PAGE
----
NYLAG Staff and Volunteers Secure Compensation, Fight Discrimination
Low-wage workers are extremely vulnerable to exploitation in the workplace. All too often, NYLAG’s Justice at Work Project sees clients who have not been paid minimum wage or overtime compensation or who have suffered discrimination or harassment. The Project provides free representation and counsel to low-income workers to ensure that their rights are enforced in the workplace.
Low-income immigrant workers are particularly susceptible to abuse in the work place as many are unaware of their legal rights. They may experience poor working conditions, unreasonable demands to work overtime, and/or unlawful and inadequate wages.
The Justice at Work Project has helped many immigrant workers obtain their deserved compensation. For example, the Project recently filed a complaint in federal court against a restaurant that routinely required its immigrant employees to work long hours for no overtime compensation. The Project successfully obtained a favorable settlement for more than $35,000 in unpaid overtime compensation on behalf of two of the restaurant’s workers.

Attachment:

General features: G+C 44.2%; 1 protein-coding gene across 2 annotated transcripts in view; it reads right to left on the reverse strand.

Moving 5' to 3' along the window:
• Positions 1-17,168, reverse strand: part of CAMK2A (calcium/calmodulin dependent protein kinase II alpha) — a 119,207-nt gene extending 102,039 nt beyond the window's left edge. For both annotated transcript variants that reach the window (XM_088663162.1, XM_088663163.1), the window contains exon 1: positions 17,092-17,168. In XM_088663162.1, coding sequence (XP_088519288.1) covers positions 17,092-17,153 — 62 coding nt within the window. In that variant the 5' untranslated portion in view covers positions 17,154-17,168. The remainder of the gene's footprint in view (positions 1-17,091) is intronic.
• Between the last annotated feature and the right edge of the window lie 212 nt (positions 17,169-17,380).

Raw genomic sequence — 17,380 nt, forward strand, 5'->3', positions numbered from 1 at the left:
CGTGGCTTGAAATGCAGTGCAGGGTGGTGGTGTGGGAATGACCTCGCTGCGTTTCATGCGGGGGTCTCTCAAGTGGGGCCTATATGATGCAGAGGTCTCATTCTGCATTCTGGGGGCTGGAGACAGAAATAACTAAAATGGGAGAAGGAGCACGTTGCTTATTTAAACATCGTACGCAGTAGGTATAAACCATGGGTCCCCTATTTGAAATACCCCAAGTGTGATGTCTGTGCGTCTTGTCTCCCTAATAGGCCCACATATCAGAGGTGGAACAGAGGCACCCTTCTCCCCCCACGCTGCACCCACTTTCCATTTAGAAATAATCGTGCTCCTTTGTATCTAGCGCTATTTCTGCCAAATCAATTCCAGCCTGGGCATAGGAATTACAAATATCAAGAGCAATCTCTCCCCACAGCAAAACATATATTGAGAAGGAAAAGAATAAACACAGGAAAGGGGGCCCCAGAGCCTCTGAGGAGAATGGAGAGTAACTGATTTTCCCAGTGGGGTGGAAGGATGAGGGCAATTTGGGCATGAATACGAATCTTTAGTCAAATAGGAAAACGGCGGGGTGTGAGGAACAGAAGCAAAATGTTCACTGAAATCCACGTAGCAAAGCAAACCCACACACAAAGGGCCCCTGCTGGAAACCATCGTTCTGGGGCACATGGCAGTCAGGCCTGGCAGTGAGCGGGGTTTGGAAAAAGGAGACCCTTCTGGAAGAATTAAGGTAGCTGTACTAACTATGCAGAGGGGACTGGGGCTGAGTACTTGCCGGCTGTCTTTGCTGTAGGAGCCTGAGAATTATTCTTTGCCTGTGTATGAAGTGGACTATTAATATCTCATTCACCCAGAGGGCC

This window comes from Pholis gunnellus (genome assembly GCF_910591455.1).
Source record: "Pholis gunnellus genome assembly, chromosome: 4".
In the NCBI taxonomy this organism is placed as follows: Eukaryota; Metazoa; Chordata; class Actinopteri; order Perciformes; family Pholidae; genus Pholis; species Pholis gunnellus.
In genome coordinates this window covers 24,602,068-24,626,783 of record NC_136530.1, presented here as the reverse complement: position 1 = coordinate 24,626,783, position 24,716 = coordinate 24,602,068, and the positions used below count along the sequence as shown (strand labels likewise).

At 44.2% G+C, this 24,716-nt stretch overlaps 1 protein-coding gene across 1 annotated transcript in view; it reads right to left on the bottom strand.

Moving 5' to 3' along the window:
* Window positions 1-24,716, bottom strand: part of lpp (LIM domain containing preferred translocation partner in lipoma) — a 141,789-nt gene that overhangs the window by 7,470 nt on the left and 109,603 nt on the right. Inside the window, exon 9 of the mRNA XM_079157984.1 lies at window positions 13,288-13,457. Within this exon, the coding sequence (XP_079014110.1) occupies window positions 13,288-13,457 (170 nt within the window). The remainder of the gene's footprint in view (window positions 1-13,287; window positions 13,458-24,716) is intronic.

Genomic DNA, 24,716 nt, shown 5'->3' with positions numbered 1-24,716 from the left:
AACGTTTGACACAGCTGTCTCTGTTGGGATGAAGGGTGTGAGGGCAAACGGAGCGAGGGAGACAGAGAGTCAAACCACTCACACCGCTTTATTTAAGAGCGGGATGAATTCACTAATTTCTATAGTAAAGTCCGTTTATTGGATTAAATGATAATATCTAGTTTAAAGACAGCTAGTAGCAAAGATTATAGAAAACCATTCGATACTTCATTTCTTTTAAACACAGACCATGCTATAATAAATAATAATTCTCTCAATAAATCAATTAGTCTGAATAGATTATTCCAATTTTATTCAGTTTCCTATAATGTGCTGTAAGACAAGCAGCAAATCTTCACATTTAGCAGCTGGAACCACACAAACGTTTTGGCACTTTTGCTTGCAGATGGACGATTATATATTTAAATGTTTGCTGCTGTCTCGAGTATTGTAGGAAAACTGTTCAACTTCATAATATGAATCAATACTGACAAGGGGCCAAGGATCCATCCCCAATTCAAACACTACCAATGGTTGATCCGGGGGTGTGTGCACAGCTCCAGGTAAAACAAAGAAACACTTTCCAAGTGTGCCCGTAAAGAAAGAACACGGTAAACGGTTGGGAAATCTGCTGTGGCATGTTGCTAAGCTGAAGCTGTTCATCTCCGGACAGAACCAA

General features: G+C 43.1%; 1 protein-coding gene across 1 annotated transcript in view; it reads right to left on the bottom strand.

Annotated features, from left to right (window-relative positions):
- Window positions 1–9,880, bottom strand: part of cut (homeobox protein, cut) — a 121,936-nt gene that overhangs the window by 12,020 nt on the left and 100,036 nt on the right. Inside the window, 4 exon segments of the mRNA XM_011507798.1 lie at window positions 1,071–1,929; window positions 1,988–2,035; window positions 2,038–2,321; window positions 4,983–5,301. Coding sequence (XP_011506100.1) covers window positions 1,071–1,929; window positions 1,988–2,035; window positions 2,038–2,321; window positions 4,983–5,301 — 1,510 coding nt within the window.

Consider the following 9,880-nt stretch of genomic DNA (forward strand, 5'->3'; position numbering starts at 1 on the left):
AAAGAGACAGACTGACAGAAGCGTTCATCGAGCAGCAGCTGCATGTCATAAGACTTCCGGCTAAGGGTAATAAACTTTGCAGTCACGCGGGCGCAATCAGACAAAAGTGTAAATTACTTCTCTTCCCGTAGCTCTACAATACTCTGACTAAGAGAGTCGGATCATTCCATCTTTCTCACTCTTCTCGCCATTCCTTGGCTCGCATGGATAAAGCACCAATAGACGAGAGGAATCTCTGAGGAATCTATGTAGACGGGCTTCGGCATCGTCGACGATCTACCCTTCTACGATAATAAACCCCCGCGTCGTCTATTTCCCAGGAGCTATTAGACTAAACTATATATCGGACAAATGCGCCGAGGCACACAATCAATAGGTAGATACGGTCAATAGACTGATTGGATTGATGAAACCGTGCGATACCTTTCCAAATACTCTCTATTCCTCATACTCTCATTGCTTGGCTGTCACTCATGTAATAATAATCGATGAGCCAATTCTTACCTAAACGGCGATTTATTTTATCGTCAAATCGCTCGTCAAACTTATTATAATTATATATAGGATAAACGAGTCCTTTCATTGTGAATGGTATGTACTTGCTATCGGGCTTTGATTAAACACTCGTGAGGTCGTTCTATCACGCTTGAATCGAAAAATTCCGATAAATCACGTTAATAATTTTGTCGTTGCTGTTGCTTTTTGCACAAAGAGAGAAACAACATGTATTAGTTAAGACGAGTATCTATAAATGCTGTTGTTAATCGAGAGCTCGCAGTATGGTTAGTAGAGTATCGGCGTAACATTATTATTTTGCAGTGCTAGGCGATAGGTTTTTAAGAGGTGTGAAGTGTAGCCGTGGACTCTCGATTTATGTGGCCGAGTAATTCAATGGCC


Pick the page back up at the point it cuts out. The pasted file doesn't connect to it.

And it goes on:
Currently the Project is litigating on behalf of Ms. B, a client who was demoted to a part-time position just weeks after announcing her pregnancy. Two months after Ms. B filed a complaint against her employer, she was terminated from her position. With NYLAG’s help, Ms. B is challenging her demotion and termination.
Under the supervision of NYLAG attorney Elena Goldstein, pro bono attorneys help the Justice at Work Project reach more clients and secure favorable settlements. Attorney Alexia Schapira began volunteering at NYLAG this past winter. As one of NYLAG’s in-house volunteers, she contributes 3 days each week to working with the Justice at Work Project. Alexia is making a significant contribution in upholding immigrant rights. In her own words, Alexia’s experience has been gratifying: “I really enjoy working in an organization that has expertise in so many legal fields. I plan on volunteering indefinitely at NYLAG.”
NYLAG currently has 147 in-house volunteers and law students that work diligently to further NYLAG’s mission.